Recently I analyzed 60 high-low books written for adolescents
using a three-tiered framework of textual demands (Spadorcia,
2001). Word level demands were looked at with the
percentage of high frequency words and the percentage of decodable
words (from an onset-rime perspective). Sentence-level
demands were measured by sentence length and t-unit length.
Passage-level demands were evaluated with the use of
a holistic scale of coherence.
I found four categories of high-low books based on their
commonalities across the levels of textual demand: 1) decodable
texts; 2) literature-based texts; 3) readability-formula texts,
and 4) balanced texts.
Decodable Texts. Books within this group consistently
had a low level of high frequency words, a moderate number
of highly decodable words, low sentence-level sophistication,
and a moderate to low overall passage cohesion.
Books typical of this cluster included: France, M. (1998).
Deadly double. Novato, CA: High Noon Books.
This type of text would hinder comprehension for many less
proficient readers who rely on high sentence-level complexity
to identify unknown words and chain together idea units. But
only 8 % of the books I analyzed fell within this grouping,
indicating that few high-low texts control textual demands
in this way.
Literature-based text. This category of texts contained
high sentence-level complexity and overall coherence. But
this type of text did not seem to place parameters around
the word-level demands posed to readers. That is, equally
low numbers of high frequency and decodable words were found.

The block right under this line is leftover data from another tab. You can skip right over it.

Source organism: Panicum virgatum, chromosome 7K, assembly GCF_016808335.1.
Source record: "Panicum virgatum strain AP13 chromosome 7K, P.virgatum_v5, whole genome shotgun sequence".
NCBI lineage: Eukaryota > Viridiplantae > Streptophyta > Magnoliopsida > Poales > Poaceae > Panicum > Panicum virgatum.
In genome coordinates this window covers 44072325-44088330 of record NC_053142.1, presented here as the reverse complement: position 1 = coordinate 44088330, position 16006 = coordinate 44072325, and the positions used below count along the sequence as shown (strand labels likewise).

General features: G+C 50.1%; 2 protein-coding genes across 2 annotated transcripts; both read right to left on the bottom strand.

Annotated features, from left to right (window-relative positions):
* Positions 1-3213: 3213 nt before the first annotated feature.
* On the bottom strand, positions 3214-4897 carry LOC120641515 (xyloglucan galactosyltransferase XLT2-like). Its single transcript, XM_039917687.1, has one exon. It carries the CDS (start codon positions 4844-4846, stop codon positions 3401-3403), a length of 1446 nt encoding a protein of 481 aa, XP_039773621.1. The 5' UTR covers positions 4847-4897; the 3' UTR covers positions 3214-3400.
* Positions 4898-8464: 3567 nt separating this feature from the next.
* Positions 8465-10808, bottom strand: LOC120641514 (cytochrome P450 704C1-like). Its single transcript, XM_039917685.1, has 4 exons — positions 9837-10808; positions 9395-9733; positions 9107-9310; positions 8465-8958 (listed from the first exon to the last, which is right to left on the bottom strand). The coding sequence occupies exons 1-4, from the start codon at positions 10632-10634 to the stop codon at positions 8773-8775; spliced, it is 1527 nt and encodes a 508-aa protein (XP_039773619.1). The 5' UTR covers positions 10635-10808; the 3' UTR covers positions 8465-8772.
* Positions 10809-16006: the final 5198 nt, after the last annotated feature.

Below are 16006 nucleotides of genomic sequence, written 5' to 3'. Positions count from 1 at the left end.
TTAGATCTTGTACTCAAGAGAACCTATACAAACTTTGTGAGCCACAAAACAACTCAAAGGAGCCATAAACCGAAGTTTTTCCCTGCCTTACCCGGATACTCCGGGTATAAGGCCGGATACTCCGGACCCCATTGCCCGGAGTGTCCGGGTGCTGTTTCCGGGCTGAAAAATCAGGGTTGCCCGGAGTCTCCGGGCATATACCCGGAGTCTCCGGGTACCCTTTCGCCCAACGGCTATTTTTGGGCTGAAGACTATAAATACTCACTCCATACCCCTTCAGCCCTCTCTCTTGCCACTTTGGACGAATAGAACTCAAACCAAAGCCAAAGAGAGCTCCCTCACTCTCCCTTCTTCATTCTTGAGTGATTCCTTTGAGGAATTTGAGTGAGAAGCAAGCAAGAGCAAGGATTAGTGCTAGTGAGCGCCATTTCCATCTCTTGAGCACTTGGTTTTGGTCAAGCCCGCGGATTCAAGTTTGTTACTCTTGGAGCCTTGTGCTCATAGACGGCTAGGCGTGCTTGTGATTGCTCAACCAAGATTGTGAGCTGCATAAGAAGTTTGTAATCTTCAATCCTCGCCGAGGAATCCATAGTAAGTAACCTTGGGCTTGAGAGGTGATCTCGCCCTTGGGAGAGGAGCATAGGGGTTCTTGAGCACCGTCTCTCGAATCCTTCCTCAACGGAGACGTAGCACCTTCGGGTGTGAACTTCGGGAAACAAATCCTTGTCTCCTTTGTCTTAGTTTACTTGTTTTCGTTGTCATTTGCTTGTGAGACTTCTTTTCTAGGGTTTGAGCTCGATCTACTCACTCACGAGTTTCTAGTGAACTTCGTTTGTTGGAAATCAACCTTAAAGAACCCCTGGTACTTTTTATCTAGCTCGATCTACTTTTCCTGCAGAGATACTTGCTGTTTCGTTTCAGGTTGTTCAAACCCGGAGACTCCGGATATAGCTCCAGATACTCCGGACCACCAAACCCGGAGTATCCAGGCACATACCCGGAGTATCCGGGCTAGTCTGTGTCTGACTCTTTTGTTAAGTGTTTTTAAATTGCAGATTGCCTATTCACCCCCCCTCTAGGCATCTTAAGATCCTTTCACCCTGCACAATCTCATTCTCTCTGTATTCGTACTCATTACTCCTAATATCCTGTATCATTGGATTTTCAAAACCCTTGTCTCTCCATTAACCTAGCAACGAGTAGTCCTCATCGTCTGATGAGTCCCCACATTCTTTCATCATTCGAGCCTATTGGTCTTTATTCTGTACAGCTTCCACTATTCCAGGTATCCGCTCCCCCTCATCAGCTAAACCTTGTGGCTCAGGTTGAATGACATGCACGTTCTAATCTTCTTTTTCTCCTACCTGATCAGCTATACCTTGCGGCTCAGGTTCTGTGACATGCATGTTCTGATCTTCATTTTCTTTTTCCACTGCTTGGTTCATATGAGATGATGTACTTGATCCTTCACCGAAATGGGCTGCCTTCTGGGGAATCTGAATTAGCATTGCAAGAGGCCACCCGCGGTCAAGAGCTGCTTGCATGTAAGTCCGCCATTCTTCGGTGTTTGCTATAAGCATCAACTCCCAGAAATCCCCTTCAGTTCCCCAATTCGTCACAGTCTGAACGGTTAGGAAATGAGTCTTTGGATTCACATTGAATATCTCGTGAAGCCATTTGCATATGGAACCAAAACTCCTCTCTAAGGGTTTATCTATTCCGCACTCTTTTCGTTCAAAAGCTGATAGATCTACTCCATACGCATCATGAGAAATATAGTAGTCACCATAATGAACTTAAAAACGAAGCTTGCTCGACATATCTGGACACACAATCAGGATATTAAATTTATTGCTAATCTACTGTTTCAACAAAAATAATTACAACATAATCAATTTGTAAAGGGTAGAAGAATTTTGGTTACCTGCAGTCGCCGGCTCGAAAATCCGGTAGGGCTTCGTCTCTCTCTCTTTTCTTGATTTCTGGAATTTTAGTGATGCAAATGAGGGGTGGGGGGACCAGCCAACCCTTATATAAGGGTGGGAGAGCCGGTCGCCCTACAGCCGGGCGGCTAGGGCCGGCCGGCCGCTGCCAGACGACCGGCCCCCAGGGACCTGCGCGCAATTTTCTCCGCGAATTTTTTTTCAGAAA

Therefore, a less proficient reader would have more word-level
demands to deal with, but the sentence- and passage-levels
would presumably provide more support for comprehension.
Books typical of this category included:
Brin, S. (1998). Trapped in the sixties. Costa Mesa,
CA: Saddleback Publishing, Inc.
Griffey, H. (1998). Secrets of the mummies. New York:
DK Publishing, Inc.
Gutelle, A. (1990). Baseball's best five true stories.
New York: Random House.
Books within this cluster also tended to contain high numbers
of "high-content" words. For example, Knucklehead
(Capstone PRess, 1993) tells the story of a young teenage
boy who just moved to town. He attempts to get involved with
the school community by playing on the high school baseball
team. To comprehend this book, the reader not only needs background
knowledge about baseball, but must be able to recognize less
frequent, content-related words like "clubhouse,"
"knuckleball," and "pitch."
Twenty-seven percent of the high-low books I analyzed fell
into this category.
Readability-formula text. Books in this category
contained shorter sentences and lacked syntactic complexity.
Overall coherence was also low, probably because words were
chosen and sentences were written without regard to their